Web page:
That said, Huber finding himself incarcerated in a filthy, ill-equipped jail is a relatively benign fate compared to other activists and trade unionists in Colombia. So far this year, 25 other members of the Patriotic March have been murdered, and 16 trade unionists have been assassinated — four of whom were shot during protests in Catatumbo near the Venezuelan border. These figures add to a death toll that numbers almost 3,000 trade unionists murdered since 1986, earning Colombia the dubious and unwanted accolade of "the most dangerous country in the world to be a trade unionist."
To understand why this is happening, you must examine the roots of Colombia’s raging civil war. The conflict revolves mainly around land: the campesinos have it; multinational companies want it. As Colombia’s neoliberal government is only too pleased to satisfy the desires of the multinationals, a pattern emerges: first the army arrives on a patch of land and attempts to intimidate the campesinos into leaving. If that doesn’t work, right-wing paramilitaries arrive and take out anyone brave enough to stay, leaving the land free for multinationals to begin stripping for resources.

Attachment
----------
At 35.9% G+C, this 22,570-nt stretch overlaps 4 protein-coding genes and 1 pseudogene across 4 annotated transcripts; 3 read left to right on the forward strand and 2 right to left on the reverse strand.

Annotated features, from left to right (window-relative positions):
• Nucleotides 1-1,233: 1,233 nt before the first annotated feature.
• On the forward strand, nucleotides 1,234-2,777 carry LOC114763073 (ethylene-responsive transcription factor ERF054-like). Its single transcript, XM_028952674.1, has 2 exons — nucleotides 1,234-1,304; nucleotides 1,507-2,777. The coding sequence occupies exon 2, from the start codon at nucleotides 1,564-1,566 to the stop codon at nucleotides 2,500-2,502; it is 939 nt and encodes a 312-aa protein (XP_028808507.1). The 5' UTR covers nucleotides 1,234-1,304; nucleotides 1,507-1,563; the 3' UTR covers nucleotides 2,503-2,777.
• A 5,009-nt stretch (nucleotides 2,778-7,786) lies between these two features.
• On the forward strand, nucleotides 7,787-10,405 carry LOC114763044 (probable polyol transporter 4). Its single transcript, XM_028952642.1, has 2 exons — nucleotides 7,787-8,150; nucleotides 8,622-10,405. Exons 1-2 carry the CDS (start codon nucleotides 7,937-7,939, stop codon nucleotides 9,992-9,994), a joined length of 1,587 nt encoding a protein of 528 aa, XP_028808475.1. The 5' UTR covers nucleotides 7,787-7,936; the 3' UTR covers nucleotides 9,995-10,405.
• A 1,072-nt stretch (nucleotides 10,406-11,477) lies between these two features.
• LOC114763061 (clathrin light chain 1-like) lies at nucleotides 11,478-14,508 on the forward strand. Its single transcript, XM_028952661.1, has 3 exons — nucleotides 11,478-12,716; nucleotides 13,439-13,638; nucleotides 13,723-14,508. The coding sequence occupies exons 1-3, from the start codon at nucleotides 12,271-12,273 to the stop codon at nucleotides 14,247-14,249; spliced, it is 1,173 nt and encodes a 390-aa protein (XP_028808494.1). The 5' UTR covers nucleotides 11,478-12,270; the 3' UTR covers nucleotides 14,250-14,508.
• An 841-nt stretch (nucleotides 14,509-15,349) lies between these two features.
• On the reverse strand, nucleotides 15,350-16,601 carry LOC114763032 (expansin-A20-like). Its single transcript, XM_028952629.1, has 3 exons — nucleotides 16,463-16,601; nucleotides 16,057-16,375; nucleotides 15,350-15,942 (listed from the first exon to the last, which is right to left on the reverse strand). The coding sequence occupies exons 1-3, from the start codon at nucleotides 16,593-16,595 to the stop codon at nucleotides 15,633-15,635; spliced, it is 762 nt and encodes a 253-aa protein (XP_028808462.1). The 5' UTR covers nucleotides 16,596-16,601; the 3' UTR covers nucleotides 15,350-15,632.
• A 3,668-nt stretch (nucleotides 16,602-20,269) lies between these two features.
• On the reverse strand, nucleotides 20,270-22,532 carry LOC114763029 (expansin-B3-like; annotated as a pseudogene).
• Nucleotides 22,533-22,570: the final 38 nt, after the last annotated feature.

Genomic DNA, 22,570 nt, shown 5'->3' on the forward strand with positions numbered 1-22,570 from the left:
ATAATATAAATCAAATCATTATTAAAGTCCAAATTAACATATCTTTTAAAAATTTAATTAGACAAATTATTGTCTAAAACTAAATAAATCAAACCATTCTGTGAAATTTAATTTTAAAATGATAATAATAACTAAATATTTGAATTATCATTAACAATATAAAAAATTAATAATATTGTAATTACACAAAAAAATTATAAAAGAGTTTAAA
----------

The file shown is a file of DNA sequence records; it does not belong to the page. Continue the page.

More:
According to the UN’s 2012 report, close to 20,000 people have been "disappeared" in Colombia by right-wing paramilitaries. These groups are often presented as criminal gangs that operate separately from the state, but the reality on the ground isn't so clear cut. When I met campesinos in the southwestern Colombian department of Cauca, they told me paramilitaries and the army took over their community soccer field and played a game together. In 2006, following a supposed demobilization of paramilitaries, Amnesty International said, "There is strong evidence of continued links between paramilitaries and the security forces."
The climate that this is taking place in is, according to a Bloomberg report, the second most unequal country in the world. Multinational companies own up to 75 percent of the land in some regions, and nearly 10 percent of the country’s population is displaced. Mass privatization in sectors like education and healthcare magnify the country’s soaring inequalities and any opposition to the situation is violently oppressed — even the country’s opposition senators travel around in bulletproof cars with armed bodyguards.